I have a binary file that I have to parse and I'm using Python. Is there a way to take 4 bytes and convert it to a single precision floating point number?

4 Answers 4

>>> import struct
>>> struct.pack('f', 3.141592654)
>>> struct.unpack('f', b'\xdb\x0fI@')
>>> struct.pack('4f', 1.0, 2.0, 3.0, 4.0)
  • 8
    This only works for 4 or 8 byte floats. What about 10-byte floats?
    – dplass
    Mar 3, 2011 at 3:09
  • I agree with @dplass, what about other floats. And, why is there a comma at the end of this string?
    – Startec
    Aug 26, 2014 at 8:57
  • 6
    @startec The question was about 4-byte floats. Which string ends with a comma? Only the tuple from struct.unpack has a comma.
    – tzot
    Sep 10, 2014 at 21:17
  • 1
    @PetrKrampl accuracy of C float (single, 4 bytes) and C double (double, 8 bytes). Python float is really C double. Whatever the accuracy of storing 3.141592654 as a C double, it's lost when it's converted to a C float (by struct.pack) and then back to C double (Python extracts the 4-bytes as a C float and then converts the result back to a C double/Python float). This applies to all implementations of Python that use IEEE754 floating point numbers (CPython does; anyway, I don't know of any non-IEEE754-conformant Python implementation on any system).
    – tzot
    Oct 28, 2015 at 17:36
  • 3
    Note: to view the individual bytes of the bytearray (indicated by b'), use list(). Ex: list(struct.pack('f', 3.141592654)) returns a list of the individual bytes as [219, 15, 73, 64]. This is very handy. Aug 19, 2016 at 3:01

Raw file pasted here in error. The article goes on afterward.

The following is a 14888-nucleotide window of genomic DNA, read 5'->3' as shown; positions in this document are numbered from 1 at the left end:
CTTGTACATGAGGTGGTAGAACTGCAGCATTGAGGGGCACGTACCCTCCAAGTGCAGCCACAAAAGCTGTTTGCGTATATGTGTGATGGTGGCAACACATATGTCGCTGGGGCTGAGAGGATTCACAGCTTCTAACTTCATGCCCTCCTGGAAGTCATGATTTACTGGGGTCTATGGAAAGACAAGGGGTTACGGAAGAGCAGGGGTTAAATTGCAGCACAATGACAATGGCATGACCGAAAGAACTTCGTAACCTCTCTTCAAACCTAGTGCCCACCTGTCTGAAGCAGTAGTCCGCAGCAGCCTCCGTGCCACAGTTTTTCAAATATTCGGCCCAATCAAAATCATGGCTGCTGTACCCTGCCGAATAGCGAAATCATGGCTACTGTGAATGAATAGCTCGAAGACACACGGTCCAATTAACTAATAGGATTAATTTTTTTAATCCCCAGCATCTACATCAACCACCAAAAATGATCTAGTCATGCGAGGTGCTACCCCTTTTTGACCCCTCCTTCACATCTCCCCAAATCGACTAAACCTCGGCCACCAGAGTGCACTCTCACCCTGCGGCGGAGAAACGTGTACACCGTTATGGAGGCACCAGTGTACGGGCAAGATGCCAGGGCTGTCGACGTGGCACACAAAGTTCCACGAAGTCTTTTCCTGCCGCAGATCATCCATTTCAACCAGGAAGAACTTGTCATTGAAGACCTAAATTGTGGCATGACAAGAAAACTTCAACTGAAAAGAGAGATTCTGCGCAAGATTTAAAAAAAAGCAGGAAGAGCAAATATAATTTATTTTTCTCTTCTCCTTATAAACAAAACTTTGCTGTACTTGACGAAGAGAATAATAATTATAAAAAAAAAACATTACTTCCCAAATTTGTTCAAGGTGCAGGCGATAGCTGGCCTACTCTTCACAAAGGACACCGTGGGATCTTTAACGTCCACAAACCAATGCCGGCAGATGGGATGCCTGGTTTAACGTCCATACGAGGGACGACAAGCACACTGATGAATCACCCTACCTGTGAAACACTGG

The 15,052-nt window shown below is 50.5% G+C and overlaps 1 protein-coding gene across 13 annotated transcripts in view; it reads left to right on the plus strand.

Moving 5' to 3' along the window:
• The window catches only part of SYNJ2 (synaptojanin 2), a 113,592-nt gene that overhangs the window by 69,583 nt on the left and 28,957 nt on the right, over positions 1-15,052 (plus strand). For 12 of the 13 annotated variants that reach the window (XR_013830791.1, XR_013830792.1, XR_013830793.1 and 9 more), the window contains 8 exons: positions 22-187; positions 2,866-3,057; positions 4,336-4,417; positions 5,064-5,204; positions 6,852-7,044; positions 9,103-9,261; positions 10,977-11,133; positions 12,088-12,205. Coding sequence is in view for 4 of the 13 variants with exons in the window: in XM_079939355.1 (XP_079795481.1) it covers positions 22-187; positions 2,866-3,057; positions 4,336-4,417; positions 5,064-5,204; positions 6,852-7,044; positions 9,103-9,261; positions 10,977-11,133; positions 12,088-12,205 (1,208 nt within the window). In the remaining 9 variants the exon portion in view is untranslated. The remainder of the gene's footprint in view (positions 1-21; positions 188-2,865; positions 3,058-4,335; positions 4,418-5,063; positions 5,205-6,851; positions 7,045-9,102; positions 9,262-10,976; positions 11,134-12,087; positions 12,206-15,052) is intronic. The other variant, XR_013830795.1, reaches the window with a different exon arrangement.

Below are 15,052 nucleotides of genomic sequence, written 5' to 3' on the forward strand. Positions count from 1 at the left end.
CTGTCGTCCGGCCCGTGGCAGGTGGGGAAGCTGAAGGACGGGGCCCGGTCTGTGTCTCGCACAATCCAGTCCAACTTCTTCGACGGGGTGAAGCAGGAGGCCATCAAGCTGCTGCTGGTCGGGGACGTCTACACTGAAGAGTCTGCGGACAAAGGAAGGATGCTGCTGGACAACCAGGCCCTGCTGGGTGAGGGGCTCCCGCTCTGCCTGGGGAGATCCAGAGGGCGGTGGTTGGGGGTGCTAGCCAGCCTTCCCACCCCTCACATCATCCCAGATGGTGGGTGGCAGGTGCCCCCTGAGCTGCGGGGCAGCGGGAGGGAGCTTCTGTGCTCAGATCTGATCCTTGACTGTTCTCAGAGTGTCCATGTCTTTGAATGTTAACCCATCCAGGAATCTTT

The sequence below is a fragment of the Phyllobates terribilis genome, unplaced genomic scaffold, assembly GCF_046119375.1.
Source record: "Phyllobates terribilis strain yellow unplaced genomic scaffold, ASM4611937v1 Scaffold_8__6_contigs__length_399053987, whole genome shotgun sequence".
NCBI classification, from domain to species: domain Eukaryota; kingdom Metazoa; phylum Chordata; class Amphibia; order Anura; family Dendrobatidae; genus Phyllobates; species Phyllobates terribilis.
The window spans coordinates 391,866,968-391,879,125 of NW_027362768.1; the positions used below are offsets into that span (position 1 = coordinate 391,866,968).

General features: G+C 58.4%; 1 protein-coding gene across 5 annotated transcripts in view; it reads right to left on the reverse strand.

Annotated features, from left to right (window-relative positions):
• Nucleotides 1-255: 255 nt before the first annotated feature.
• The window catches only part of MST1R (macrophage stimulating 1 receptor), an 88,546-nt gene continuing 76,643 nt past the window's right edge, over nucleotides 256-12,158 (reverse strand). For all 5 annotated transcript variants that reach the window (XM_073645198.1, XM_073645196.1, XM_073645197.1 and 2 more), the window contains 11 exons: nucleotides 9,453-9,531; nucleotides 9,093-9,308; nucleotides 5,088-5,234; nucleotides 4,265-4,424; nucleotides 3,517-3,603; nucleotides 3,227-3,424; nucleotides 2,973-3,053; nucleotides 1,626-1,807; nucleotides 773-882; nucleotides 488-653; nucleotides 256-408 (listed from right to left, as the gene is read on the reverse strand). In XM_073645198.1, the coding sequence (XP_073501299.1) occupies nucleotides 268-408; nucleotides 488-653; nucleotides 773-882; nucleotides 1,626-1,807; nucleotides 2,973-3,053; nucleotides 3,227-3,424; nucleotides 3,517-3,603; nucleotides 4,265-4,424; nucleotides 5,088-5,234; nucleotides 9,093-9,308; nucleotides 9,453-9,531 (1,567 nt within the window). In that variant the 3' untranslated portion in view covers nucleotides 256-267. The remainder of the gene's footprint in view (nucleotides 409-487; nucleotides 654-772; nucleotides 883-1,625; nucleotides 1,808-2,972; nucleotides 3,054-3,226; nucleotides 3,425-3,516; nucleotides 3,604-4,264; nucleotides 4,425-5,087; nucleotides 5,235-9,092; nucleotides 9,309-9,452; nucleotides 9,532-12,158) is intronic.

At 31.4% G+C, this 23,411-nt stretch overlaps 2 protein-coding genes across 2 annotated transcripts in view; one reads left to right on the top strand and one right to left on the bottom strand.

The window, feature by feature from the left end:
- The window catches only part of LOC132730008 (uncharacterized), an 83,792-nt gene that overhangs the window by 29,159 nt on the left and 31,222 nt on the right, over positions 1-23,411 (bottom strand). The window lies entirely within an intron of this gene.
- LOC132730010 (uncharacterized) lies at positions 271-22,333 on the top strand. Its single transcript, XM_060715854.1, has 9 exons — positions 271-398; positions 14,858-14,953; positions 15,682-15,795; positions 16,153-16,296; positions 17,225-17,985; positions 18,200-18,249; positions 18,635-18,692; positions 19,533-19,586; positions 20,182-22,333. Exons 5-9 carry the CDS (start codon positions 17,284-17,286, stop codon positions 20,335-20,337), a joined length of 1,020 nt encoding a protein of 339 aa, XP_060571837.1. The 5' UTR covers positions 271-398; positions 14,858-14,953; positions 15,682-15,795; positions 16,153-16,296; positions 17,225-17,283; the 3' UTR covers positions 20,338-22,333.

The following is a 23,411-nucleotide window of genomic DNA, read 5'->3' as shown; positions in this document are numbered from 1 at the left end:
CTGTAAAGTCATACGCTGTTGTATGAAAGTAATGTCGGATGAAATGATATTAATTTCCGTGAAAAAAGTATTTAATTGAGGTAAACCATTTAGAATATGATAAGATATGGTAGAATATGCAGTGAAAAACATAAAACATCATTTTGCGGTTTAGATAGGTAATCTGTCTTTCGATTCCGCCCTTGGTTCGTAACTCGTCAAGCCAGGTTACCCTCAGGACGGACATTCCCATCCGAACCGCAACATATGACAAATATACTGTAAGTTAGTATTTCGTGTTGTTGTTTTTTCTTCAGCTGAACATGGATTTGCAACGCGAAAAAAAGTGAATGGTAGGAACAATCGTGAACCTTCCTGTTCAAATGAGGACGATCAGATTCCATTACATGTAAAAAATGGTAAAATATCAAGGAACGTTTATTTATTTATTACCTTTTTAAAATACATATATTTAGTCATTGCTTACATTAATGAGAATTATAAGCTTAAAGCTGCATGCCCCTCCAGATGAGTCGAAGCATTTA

Just a little addition, if you want a float number as output from the unpack method instead of a tuple just write

>>> import struct
>>> [x] = struct.unpack('f', b'\xdb\x0fI@')
>>> x

If you have more floats then just write

>>> import struct
>>> [x,y] = struct.unpack('ff', b'\xdb\x0fI@\x0b\x01I4')
>>> x
>>> y
  • 2
    Alternately you can reference the list position on the RHS x = struct.unpack('f', b'\xdb\x0fI@')[0]
    – lifedroid
    Jan 4, 2022 at 6:57

I would add a comment but I don't have enough reputation.

Just to add some info. If you have a byte buffer containing X amount of floats, the syntax for unpacking would be:

struct.unpack('Xf', ...)

If the values are doubles the unpacking would be:

struct.unpack('Xd', ...)

Comment: let's say you are receiving a float variable via MODBUS communication protocol (2 registers, 1 int each), you can convert the message with:

floatvar = struct.unpack('f',int1.to_bytes(2,'big')+int2.to_bytes(2,'big')).

*note MODBUS is big Endian

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